Peacekeeping remains the “flagship agenda” of the United Nations enterprise.
Peacekeeping operations and missions come with high expectations. They have long been the signature and most popular image of the UN. The Missions’ ability to protect not only civilians but also UN peacekeepers and personnel is the standard by which UN peacekeeping is measured, affecting its legitimacy and credibility. Even as the greatest credit to the UN has come from peacekeeping, its biggest and deepest stains have come from failing in the same.
Peacekeeping should not decide political outcomes; but it does commit to establish humane conditions where they have ceased to exist. While this minimalist mission may produce a political outcome—the containment or even defeat of the murdering elements, that is acceptable because it stops the carnage and rapine. Life and human dignity are UN peacekeeping’s absolutes.
Today’s Security Open Debate under the Presidency of Indonesia is therefore a timely follow-up event after the successful 2019 UN Peacekeeping Ministerial Meeting a month ago.
Continued dialogue and debates on the subject are key to ensuring that the Action for Peacekeeping initiative will succeed after achieving near consensus on 24 mutual commitments last September.
The Philippines welcomes the efforts of the UN Department of Peace Operations to establish clear performance standards and assessments based on regular evaluations of military units, including on command and control, protection of civilians, conduct, discipline and training. They enable objective assessment of whole-of-mission performance (civilian and uniformed components, staff and leadership) through data collection and analysis.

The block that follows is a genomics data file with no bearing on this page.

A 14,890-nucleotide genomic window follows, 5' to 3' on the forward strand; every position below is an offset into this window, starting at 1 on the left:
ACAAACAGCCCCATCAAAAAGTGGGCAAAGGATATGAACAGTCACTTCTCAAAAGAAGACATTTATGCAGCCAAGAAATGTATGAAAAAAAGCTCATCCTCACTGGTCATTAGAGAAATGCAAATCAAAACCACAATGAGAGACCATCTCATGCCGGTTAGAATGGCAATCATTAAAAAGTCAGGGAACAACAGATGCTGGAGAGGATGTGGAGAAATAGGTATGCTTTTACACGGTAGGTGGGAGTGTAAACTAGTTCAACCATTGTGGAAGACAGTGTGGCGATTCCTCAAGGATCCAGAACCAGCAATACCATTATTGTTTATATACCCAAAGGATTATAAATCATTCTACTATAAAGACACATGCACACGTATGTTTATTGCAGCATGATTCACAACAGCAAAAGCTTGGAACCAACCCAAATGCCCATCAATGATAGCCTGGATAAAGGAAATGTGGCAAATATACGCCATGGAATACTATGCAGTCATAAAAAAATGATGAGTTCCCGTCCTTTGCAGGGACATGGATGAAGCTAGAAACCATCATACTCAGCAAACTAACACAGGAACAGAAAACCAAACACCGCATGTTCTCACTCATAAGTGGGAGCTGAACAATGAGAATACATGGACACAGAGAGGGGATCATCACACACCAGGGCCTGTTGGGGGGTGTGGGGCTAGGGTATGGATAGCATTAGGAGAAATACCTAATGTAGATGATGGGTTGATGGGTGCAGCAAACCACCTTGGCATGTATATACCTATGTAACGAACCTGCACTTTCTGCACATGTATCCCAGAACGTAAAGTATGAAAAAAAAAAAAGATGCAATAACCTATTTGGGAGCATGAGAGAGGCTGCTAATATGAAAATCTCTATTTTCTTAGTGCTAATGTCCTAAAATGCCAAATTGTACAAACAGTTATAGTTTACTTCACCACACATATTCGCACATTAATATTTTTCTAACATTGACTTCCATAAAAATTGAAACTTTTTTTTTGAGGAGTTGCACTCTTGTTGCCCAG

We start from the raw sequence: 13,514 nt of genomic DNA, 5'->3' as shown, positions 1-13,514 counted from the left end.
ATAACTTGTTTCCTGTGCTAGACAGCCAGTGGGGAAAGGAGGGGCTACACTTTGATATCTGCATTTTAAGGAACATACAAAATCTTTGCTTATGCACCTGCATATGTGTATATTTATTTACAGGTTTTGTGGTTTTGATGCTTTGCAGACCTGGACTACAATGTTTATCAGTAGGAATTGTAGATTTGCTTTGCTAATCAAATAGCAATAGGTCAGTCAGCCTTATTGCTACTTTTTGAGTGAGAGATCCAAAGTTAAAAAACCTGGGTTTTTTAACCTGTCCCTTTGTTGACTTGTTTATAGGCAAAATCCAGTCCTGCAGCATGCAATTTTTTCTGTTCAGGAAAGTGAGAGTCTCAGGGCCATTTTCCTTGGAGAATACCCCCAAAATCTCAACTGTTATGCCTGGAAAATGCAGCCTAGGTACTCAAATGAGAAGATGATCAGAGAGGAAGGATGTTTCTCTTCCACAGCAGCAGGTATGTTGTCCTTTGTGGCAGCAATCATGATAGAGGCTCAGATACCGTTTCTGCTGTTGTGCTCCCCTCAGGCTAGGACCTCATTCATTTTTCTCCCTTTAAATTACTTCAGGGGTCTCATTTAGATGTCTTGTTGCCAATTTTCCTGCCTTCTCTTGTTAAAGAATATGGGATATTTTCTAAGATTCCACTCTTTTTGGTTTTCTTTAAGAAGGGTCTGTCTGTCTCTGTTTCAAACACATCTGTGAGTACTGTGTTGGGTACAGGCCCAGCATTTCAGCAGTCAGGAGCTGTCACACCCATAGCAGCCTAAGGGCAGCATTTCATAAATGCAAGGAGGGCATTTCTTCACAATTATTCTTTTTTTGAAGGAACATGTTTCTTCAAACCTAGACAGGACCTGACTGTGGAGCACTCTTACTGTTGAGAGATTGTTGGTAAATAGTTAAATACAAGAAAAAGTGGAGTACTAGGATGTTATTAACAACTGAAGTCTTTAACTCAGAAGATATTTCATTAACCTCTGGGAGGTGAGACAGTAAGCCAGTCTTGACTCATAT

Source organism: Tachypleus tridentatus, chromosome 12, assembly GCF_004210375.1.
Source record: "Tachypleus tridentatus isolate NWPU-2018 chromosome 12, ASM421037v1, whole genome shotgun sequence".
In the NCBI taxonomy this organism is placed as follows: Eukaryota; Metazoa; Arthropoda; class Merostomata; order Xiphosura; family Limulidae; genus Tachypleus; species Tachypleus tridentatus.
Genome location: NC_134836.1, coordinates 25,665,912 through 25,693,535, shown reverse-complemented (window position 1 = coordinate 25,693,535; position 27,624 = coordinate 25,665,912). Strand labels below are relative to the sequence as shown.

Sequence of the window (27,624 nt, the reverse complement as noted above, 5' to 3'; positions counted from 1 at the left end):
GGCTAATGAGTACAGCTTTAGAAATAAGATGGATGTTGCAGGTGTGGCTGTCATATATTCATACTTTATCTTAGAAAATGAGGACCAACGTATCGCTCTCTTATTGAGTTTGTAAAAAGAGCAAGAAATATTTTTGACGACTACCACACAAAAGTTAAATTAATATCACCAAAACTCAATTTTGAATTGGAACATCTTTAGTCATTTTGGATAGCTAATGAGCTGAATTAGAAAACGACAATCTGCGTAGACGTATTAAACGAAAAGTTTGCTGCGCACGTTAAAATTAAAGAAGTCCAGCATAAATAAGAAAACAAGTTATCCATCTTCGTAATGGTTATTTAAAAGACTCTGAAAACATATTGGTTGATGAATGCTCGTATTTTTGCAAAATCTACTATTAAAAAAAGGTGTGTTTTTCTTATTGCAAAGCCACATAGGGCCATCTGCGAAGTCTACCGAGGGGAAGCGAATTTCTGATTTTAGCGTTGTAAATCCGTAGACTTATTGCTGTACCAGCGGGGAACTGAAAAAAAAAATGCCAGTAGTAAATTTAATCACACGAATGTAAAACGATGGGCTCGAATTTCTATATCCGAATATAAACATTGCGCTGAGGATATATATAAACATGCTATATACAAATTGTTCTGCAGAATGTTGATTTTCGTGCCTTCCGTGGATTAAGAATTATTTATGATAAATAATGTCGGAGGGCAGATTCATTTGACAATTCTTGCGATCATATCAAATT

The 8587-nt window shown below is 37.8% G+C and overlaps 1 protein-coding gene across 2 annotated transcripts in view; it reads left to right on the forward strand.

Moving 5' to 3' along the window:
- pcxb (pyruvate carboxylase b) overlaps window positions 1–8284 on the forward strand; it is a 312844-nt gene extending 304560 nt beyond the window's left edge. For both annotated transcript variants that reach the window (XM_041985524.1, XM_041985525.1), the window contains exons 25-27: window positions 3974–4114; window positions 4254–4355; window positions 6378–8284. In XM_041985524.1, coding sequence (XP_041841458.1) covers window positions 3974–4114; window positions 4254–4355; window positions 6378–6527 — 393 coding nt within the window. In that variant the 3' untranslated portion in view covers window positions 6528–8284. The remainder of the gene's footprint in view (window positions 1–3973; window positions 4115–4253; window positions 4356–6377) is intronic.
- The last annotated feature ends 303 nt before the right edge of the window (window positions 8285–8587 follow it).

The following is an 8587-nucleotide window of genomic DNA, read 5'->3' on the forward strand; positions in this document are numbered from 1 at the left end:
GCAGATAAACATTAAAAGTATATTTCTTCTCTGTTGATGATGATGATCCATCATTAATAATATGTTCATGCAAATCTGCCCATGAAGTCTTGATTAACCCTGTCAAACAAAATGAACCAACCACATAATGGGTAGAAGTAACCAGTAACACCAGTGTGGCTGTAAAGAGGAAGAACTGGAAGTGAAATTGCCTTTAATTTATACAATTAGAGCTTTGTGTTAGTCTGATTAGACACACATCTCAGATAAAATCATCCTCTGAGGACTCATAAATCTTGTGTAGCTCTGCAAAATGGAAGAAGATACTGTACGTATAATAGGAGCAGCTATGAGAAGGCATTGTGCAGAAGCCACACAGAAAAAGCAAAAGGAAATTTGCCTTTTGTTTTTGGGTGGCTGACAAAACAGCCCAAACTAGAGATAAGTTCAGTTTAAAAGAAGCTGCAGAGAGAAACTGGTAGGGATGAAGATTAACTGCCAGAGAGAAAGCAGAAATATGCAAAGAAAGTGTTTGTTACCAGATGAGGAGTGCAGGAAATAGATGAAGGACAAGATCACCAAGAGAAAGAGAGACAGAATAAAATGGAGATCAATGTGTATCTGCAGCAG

The Philippines reaffirms that peacekeeping operations must be measured by the mandate to protect civilians as the “core criterion of success,” with child protection and combating sexual exploitation and abuse as key elements. Pre-deployment training should be tailored to respond to particular country-specific or context-specific challenges of protecting civilians with clear definitions of the responsibilities, opportunities and constraints that will be faced by peacekeepers in the field. But again the safety of civilians is an absolute; and in no case shall it be sacrificed for any other consideration.
Our Department of National Defense takes a strict approach to misconduct cases. The Armed Forces of the Philippines makes sure that all its peacekeeping contingents are deeply instilled with guidelines for proper behavior and conduct in the UN Mission Area. As part of its pre-deployment and in-Mission training of personnel, the AFP imposes the most stringent measures in the selection of candidates, and implements a system of rewards and penalties for well-performing and misbehaving personnel.
The Philippines wishes to submit the following inputs and recommendations:
First the Philippines encourages Member States to host “Centers of Excellence” per region to support the trainers in delivering training packages to troop- and police-contributing countries consistent with UN standards and approaches.
Second, the Philippines believes that “threat analyses and data” should be shared with other Missions to improve the safety and security of peacekeeping personnel; and, foremost, that of civilians.
Third, on the ability and authority of the Force Commander to appropriately respond to emergency situations on ground without the need to consult with Missions’ “legal advisers,” the Philippines supports the call to limit “national caveats” from host states addressed to Force Commanders overseeing peacekeeping missions.
Fourth, the Philippines supports the increased deployment of women UN peacekeepers including in the highest posts. There is no debate about their preeminent qualification for any aspect of peacekeeping operations.
The Philippines has never failed in its peacekeeping commitments and commits to a larger presence in UN peacekeeping operations. Thank you. END